(The moor at Lesvos)
You might not expect it on a Greek island, but well hidden amidst the light green pinetrees, heather fields colour their environment deep purple during these magnificent autumnal days. You may see some of these plants along the main roads, but the best heather experience you will have is at Alogeli, a little north of Megali Limni.
Finding your way through the pine forest, a melody plays high through the waving treetops, that might well be coming from the god and musician Orpheus, whose head and lyre came ashore at Old Andissa. It’s said that since then his music can always be heard. When arriving at the moors, another concert also plays: millions of heather flowers attract thousands of bees who – without a director – buzz madly along. The soft buzzing is another music to listen to and wonder about.
I imagine that bees buzz out of happiness, seeing those sweet scenting flower fields. The scientific explanation for their music however is less romantic: what you hear is the crackling of their skeleton. While a bee flies, their bones crack up and down a 190 times per second, a soft sound we interpret as buzzing.
Making honey will probably produce another specific sound, although I have never ventured close enough to the many beehives parked all over the island to be able to research this. As a child I learned from Winnie the Pooh that you could steal honey unpunished, but now I know better: many a tourist on Lesvos, curious about the beehives, has had to run, fleeing from a swarm of bees. Honey on Lesvos gets very well defended!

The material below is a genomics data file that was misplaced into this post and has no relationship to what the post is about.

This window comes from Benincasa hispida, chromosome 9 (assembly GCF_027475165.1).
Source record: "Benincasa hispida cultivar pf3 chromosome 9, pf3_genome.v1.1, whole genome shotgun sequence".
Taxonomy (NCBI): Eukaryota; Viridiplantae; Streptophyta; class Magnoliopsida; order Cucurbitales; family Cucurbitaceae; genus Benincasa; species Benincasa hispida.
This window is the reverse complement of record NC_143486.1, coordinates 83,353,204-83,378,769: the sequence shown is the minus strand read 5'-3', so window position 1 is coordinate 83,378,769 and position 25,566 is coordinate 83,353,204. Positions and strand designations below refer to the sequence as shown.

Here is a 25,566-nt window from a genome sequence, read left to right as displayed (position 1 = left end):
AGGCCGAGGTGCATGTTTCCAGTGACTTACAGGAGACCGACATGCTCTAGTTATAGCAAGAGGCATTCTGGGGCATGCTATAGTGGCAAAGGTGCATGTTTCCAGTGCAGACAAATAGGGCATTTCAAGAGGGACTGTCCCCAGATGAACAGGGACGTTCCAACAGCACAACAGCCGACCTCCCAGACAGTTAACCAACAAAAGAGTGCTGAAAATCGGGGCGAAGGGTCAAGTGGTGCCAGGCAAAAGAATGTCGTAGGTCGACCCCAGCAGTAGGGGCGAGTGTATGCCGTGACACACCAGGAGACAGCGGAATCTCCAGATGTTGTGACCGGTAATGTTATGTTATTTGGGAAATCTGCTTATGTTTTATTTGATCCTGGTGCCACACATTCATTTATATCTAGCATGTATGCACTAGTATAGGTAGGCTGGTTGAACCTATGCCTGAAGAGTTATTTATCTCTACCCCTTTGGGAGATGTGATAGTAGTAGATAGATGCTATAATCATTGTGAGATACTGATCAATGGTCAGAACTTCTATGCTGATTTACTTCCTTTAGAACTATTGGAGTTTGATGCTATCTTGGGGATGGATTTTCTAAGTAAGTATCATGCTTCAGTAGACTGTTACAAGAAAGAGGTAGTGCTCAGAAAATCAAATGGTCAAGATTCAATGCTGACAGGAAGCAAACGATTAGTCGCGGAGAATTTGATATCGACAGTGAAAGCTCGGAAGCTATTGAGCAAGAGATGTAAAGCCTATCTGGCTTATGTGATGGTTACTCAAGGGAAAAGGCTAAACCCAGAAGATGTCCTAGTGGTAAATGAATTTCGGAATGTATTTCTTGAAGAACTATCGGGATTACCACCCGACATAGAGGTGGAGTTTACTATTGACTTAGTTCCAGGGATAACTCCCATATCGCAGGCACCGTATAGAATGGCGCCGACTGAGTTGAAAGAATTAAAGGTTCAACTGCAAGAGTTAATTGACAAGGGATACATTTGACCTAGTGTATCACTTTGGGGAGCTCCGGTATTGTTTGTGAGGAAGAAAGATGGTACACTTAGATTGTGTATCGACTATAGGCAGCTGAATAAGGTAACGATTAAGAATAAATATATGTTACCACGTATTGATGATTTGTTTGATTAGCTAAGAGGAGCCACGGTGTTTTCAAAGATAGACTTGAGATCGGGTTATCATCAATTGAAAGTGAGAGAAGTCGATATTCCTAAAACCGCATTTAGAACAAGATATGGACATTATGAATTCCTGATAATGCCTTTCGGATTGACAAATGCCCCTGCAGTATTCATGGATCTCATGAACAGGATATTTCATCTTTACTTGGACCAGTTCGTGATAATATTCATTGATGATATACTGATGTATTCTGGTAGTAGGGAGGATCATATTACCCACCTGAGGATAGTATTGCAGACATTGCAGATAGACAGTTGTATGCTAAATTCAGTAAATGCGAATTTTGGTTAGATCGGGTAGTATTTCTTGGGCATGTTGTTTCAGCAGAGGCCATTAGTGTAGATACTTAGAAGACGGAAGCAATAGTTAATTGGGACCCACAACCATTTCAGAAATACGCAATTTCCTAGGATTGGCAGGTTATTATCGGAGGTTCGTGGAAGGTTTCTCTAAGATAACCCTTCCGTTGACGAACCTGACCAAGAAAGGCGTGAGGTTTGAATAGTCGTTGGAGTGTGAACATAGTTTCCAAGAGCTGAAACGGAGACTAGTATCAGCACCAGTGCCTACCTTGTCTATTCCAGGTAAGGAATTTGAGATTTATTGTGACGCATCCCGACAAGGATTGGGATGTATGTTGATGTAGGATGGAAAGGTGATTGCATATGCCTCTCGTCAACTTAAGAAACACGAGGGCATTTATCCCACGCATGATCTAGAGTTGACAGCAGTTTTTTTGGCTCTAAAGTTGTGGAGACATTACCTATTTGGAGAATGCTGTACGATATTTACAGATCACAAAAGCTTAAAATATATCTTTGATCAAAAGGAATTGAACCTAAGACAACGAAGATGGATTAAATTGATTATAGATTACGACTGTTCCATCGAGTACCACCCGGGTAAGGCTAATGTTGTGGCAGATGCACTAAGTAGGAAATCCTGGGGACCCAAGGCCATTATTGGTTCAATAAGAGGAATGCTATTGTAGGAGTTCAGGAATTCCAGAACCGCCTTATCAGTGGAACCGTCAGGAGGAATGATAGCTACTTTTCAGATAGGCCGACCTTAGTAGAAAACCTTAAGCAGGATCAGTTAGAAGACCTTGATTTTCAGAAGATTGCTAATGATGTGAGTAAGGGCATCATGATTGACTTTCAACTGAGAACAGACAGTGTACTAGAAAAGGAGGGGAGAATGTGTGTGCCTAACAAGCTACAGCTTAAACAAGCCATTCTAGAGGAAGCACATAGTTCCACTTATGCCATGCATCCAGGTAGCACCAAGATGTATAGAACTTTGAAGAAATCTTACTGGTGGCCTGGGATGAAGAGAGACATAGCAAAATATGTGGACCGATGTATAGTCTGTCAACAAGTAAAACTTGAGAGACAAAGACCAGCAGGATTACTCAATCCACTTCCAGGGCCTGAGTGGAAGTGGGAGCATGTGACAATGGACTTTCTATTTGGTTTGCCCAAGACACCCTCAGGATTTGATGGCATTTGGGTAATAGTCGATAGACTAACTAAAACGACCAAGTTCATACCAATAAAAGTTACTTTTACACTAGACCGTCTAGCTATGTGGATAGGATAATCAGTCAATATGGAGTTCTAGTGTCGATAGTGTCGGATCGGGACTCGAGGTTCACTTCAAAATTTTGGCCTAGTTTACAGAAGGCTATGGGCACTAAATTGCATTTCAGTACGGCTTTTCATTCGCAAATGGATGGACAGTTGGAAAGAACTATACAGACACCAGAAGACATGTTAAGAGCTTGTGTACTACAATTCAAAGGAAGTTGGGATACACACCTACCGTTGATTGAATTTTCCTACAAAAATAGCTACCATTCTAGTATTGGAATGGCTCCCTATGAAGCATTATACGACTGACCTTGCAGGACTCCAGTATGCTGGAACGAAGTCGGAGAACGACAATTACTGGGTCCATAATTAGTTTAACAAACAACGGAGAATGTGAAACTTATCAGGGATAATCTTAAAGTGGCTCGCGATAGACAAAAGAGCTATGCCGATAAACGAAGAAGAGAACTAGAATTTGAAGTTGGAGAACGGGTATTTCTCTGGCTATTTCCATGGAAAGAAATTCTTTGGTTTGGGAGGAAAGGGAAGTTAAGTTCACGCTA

And on Crete: There Zeus was brought up with honey in a well hidden cave, prior to starting his career as leader of the Olympic gods. It is said that since then the bees stayed behind in the cave and attack anybody who dares to enter the cave. Four thieves thought to be clever and dressed all in bronze, but as soon as they had tasted Zeus’ honey, their bronze and other clothing fell from their bodies and huge bees started an attack. Zeus wanted also to punish them by sending deadly lightning, but Themis, goddess of fate, didn’t like the idea of people being killed in the sacred cave and changed the thieves into birds.
The discovery of honey was made by Dionysus, the bon vivantof the Greek gods. The less famous god Aristaeus learned how to keep bees. This very first bee keeper could not resist the beauty of the nymph Eurydice, but she was the promised bride of Orpheus, so she ran, not wanting to record another #MeToo. As she panicked she did not watch out and was bitten by a deadly snake and died. Orpheus was inconsolable and dropped all music, making the gods untuned. As punishment all the bees of Aristaeus died, which made him inconsolable. Orpheus could bring his bride back from Hades, provided that he did not look back, which he did by accident, thus condemning Eurydice to stay forever in the underworld. The gods also pitied Aristaeus and he was commanded to make an offering of 4 cows and 4 bulls whilst letting their bodies remain untouched. He succeeded in doing so and in the cadavers were born new bee peoples Aristaeus could place back in his hives.
Not many such stories are told about heather, even though it must have been a very satisfied god who created the heather fields as a reward for the bees: their nectar brought up more than one son of the gods and on many old Greek coins a bee is depicted. Was it Pontia, who during the Minoan culture was called Mother of the bees? Or was it Apollo, who got the gift of prophesy from three bees? Or from Demeter of Ephese who had a bee as one of her holy symbols? It is clear that the mythology here lacks some history.
Greece is the second country on the list of numbers of beekeepers per square meter (Hungary is first). So honey still is richly flowing. But the gods seem to care less these days: Greek bees also suffer from Colony collapse disorder. However, wandering along the Lesvorian moorlands, there seem to be still enough bees to provide the entire island and all the gods with this divine honey.